If Social Security benefits are your only income, they're probably not taxable. Even if you have other income, you still might not owe tax on your benefits. IRS Publication 915 explains how to calculate if there's a tax on your benefits, and how to file the tax payment if there is. You can also find a worksheet in the instructions for Form 1040 .
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If you received Social Security benefits last year, whether retirement or disability, the Social Security Administration will send you an SSA-1099 form. This shows your total Social Security income for the year, though it might not match the amount you received. The Social Security Administration can adjust the amount it pays out if, for example, you want your Medicare premiums deducted from your Social Security check, or you think you'll owe taxes and request tax withholding on your benefits. The 1099 notes these adjustments.
When Benefits Are Taxable
The instructions for Form 1040 include a worksheet for figuring whether your benefits are taxable. To start. take the net benefits in Box 5 of the SSA-1099, enter it on the worksheet, then write half that figure on the next line. If you're filing a joint return, include your spouse's benefits too.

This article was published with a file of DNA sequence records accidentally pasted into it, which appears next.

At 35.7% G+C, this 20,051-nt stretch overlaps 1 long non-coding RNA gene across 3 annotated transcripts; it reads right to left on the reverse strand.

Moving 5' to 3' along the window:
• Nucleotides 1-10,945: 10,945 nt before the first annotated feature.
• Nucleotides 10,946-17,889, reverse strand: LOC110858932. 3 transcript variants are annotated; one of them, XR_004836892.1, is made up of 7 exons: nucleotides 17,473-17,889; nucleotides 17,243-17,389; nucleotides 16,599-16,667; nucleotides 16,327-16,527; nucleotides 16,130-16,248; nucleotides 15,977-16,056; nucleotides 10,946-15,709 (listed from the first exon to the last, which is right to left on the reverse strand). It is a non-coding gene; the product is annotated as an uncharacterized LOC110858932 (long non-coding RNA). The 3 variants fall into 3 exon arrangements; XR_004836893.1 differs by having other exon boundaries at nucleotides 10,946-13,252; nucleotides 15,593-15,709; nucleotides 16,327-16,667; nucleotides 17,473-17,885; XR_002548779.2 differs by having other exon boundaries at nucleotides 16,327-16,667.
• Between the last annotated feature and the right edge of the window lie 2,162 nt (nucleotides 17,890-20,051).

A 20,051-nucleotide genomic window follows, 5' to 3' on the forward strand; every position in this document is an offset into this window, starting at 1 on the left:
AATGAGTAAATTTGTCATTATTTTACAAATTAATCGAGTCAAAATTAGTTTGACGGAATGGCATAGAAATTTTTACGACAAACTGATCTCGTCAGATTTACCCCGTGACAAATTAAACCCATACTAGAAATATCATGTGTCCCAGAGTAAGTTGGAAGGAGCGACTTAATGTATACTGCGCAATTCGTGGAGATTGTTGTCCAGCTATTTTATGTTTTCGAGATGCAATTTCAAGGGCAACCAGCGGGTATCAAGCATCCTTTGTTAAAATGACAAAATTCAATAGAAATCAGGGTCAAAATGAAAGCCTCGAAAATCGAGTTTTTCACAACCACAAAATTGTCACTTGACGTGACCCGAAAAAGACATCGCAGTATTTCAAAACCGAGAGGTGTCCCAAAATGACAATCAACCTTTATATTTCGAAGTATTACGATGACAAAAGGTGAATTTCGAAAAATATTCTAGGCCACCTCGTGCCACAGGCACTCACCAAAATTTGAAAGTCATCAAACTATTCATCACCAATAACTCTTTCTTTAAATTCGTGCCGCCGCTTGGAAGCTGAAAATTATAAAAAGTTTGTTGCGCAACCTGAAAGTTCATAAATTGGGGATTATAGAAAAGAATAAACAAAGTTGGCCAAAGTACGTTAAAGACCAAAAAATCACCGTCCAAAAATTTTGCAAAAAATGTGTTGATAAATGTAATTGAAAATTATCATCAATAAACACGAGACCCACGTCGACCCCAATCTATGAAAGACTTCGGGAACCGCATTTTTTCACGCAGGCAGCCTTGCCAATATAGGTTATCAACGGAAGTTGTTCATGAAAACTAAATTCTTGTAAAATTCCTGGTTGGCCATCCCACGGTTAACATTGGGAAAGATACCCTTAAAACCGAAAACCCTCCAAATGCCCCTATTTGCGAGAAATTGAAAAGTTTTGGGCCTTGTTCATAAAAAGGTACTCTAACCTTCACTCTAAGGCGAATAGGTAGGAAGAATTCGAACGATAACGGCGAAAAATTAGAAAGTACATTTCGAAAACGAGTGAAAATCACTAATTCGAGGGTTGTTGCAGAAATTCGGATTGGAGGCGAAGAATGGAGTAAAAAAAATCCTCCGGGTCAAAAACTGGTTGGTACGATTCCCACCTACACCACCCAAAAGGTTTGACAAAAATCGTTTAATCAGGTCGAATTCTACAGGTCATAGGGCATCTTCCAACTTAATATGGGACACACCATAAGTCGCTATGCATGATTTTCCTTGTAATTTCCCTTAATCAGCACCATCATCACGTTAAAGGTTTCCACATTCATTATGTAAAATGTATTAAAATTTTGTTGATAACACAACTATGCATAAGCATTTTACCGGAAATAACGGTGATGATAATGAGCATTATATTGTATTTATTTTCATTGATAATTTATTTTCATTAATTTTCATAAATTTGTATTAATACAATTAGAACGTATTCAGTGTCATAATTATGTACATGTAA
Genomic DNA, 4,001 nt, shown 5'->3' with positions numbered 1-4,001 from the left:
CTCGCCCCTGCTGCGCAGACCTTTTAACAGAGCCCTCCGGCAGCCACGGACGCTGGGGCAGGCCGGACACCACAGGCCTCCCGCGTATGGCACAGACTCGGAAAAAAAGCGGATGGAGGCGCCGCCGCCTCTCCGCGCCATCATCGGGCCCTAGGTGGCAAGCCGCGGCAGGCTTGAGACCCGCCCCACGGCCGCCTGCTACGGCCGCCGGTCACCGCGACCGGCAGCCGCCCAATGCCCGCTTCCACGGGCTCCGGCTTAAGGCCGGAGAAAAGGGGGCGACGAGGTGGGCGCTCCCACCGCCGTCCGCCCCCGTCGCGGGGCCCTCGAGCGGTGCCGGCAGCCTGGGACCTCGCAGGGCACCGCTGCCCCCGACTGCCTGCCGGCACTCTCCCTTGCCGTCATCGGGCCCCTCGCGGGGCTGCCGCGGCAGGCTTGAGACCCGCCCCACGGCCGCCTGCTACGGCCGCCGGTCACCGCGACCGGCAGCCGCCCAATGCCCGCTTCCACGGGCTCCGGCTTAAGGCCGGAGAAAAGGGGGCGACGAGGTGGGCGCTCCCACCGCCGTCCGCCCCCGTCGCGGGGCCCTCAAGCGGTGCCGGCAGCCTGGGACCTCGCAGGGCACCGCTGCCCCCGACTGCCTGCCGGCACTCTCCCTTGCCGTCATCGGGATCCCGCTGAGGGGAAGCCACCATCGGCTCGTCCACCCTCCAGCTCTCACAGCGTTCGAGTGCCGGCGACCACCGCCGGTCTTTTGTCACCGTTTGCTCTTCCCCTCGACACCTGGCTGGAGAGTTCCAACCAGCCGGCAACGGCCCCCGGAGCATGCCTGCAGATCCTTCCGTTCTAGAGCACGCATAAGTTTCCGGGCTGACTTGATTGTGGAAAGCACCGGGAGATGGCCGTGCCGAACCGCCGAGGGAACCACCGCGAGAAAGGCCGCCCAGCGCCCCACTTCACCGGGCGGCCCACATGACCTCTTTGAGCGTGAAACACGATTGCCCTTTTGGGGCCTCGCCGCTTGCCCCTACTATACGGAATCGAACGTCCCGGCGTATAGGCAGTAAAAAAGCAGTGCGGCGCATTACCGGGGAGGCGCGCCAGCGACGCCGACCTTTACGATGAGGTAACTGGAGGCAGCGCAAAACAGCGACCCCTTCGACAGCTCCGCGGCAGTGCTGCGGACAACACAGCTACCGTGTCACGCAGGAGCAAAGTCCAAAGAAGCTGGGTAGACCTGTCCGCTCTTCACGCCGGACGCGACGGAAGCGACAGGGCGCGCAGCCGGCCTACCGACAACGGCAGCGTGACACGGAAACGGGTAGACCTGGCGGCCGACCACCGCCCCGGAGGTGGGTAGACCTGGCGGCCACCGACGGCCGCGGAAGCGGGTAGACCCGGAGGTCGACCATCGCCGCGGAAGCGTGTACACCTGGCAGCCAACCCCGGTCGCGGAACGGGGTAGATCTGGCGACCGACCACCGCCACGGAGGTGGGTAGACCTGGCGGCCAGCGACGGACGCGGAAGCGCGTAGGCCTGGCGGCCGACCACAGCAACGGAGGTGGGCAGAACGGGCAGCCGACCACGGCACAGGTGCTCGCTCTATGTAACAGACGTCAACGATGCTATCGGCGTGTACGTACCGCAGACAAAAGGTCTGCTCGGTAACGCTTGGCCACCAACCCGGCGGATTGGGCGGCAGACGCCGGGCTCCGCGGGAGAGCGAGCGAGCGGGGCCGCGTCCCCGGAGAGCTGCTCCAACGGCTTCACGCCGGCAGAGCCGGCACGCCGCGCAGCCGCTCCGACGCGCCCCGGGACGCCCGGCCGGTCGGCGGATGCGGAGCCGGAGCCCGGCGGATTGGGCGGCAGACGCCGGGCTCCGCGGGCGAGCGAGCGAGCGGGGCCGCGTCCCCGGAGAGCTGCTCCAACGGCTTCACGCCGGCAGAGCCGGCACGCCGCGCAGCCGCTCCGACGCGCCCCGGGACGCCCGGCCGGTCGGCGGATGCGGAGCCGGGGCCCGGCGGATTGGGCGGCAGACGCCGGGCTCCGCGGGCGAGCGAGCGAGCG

The instructions and dollar figures below are
for 2014, the most recent tax year at time of writing. The federal government periodically revises its tax rules, so always review the most recent IRS information before filing.
Report your other taxable income from the front of the 1040. Include your tax-exempt interest, but not any money you made from qualified dividends. Add the total of your other income to half your Social Security benefits.
Add up all the income adjustments you entered on Form 1040, lines 23 through 32, plus anything from line 36. If the total adjustments are more than the result from Step Two, your benefits aren't taxable. If the adjustments are less, subtract them from your Step Two income.
If you're married, filing jointly, write down $32,000. If you file under any other status, write down $25,000. If the total of your adjusted income is under this figure — what the IRS calls your base amount — your benefits aren't taxable.
If you're married, file separate returns, but lived together for part of the year, your Social Security benefits are taxable. Take 85 percent of your adjusted income on the worksheet, then multiply your net benefits by 85 percent. Report the smaller of the two figures as your total taxable benefits on Form 1040.